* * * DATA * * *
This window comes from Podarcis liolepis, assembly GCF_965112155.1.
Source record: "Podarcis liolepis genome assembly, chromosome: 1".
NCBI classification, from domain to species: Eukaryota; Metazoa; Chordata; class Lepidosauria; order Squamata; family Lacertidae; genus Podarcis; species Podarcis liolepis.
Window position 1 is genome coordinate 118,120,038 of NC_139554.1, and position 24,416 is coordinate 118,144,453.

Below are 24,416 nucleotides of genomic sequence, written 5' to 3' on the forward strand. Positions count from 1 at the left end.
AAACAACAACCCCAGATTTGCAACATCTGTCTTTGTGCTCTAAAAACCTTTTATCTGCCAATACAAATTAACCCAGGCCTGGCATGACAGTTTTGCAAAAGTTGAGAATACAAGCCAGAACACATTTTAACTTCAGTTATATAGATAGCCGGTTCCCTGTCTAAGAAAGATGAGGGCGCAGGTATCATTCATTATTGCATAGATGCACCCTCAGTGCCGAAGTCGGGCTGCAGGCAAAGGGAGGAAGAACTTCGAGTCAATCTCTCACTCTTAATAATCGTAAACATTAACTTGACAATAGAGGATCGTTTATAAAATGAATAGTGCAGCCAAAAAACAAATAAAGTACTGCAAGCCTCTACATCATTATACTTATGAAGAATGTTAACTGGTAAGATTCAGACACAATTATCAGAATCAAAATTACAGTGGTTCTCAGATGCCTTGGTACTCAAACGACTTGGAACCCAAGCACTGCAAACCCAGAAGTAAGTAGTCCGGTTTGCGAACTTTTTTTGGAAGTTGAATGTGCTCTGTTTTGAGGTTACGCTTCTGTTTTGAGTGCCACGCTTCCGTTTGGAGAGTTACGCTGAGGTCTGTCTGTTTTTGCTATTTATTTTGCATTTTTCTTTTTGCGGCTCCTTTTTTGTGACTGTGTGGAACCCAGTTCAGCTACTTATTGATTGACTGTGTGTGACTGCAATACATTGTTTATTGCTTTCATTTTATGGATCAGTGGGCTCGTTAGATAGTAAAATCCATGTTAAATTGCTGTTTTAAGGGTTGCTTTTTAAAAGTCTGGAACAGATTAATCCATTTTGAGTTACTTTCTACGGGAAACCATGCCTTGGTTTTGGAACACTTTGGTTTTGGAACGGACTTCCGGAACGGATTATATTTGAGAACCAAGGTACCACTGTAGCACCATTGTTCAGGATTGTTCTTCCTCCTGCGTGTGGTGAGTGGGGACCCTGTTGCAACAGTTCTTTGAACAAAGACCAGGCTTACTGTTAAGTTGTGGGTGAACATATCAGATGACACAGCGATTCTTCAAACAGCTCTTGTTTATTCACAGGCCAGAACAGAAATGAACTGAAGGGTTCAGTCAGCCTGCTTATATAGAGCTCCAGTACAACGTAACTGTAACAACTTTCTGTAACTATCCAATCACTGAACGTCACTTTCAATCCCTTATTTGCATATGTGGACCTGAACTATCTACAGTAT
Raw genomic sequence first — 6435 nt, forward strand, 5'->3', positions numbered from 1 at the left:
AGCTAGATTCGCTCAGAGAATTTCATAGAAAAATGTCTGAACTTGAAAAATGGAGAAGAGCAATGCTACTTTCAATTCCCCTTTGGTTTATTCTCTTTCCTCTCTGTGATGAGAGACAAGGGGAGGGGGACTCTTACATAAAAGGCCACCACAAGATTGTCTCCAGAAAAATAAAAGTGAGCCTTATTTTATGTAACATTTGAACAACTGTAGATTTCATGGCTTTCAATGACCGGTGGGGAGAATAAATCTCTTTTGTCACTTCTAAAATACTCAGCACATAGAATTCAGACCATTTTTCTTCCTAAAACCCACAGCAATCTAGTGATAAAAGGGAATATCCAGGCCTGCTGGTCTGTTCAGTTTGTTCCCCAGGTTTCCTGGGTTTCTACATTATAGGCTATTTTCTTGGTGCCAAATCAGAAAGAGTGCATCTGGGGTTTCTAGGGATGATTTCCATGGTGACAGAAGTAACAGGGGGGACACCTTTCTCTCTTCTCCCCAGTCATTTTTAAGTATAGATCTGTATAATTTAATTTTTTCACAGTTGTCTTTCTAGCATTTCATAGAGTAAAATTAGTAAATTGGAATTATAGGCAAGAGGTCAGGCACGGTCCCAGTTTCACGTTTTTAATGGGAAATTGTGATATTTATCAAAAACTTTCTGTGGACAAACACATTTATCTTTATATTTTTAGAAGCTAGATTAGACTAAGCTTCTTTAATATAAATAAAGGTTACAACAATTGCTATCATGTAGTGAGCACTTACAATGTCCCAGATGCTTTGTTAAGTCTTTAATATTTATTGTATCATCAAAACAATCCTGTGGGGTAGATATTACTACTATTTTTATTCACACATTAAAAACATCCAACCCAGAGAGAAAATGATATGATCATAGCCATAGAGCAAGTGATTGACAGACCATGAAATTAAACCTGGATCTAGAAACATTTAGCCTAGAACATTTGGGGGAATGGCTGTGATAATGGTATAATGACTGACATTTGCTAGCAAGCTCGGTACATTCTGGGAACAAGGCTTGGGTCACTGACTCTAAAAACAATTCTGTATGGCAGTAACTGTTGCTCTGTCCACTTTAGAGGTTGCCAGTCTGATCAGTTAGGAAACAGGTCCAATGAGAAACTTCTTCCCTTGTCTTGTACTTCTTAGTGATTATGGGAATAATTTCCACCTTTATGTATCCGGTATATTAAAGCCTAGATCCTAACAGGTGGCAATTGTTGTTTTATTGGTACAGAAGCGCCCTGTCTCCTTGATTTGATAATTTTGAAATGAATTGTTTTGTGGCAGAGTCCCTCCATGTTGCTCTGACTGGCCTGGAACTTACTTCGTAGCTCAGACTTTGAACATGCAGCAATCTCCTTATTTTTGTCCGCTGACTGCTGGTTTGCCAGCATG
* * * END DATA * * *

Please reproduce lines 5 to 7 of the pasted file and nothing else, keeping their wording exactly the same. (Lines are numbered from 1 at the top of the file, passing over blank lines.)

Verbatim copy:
Below are 24,416 nucleotides of genomic sequence, written 5' to 3' on the forward strand. Positions count from 1 at the left end.
AAACAACAACCCCAGATTTGCAACATCTGTCTTTGTGCTCTAAAAACCTTTTATCTGCCAATACAAATTAACCCAGGCCTGGCATGACAGTTTTGCAAAAGTTGAGAATACAAGCCAGAACACATTTTAACTTCAGTTATATAGATAGCCGGTTCCCTGTCTAAGAAAGATGAGGGCGCAGGTATCATTCATTATTGCATAGATGCACCCTCAGTGCCGAAGTCGGGCTGCAGGCAAAGGGAGGAAGAACTTCGAGTCAATCTCTCACTCTTAATAATCGTAAACATTAACTTGACAATAGAGGATCGTTTATAAAATGAATAGTGCAGCCAAAAAACAAATAAAGTACTGCAAGCCTCTACATCATTATACTTATGAAGAATGTTAACTGGTAAGATTCAGACACAATTATCAGAATCAAAATTACAGTGGTTCTCAGATGCCTTGGTACTCAAACGACTTGGAACCCAAGCACTGCAAACCCAGAAGTAAGTAGTCCGGTTTGCGAACTTTTTTTGGAAGTTGAATGTGCTCTGTTTTGAGGTTACGCTTCTGTTTTGAGTGCCACGCTTCCGTTTGGAGAGTTACGCTGAGGTCTGTCTGTTTTTGCTATTTATTTTGCATTTTTCTTTTTGCGGCTCCTTTTTTGTGACTGTGTGGAACCCAGTTCAGCTACTTATTGATTGACTGTGTGTGACTGCAATACATTGTTTATTGCTTTCATTTTATGGATCAGTGGGCTCGTTAGATAGTAAAATCCATGTTAAATTGCTGTTTTAAGGGTTGCTTTTTAAAAGTCTGGAACAGATTAATCCATTTTGAGTTACTTTCTACGGGAAACCATGCCTTGGTTTTGGAACACTTTGGTTTTGGAACGGACTTCCGGAACGGATTATATTTGAGAACCAAGGTACCACTGTAGCACCATTGTTCAGGATTGTTCTTCCTCCTGCGTGTGGTGAGTGGGGACCCTGTTGCAACAGTTCTTTGAACAAAGACCAGGCTTACTGTTAAGTTGTGGGTGAACATATCAGATGACACAGCGATTCTTCAAACAGCTCTTGTTTATTCACAGGCCAGAACAGAAATGAACTGAAGGGTTCAGTCAGCCTGCTTATATAGAGCTCCAGTACAACGTAACTGTAACAACTTTCTGTAACTATCCAATCACTGAACGTCACTTTCAATCCCTTATTTGCATATGTGGACCTGAACTATCTACAGTAT
Raw genomic sequence first — 6435 nt, forward strand, 5'->3', positions numbered from 1 at the left: